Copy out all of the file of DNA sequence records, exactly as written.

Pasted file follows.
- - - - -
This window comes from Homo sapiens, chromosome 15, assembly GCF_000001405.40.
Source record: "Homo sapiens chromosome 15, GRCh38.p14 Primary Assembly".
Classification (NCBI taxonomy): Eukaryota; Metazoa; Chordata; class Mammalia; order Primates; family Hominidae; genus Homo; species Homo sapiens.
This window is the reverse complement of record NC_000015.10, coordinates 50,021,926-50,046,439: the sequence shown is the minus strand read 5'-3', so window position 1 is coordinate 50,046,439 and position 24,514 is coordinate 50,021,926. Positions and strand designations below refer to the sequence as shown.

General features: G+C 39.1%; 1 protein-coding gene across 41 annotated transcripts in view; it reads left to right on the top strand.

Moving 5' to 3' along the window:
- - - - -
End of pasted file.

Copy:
This window comes from Homo sapiens, chromosome 15, assembly GCF_000001405.40.
Source record: "Homo sapiens chromosome 15, GRCh38.p14 Primary Assembly".
Classification (NCBI taxonomy): Eukaryota; Metazoa; Chordata; class Mammalia; order Primates; family Hominidae; genus Homo; species Homo sapiens.
This window is the reverse complement of record NC_000015.10, coordinates 50,021,926-50,046,439: the sequence shown is the minus strand read 5'-3', so window position 1 is coordinate 50,046,439 and position 24,514 is coordinate 50,021,926. Positions and strand designations below refer to the sequence as shown.

General features: G+C 39.1%; 1 protein-coding gene across 41 annotated transcripts in view; it reads left to right on the top strand.

Moving 5' to 3' along the window: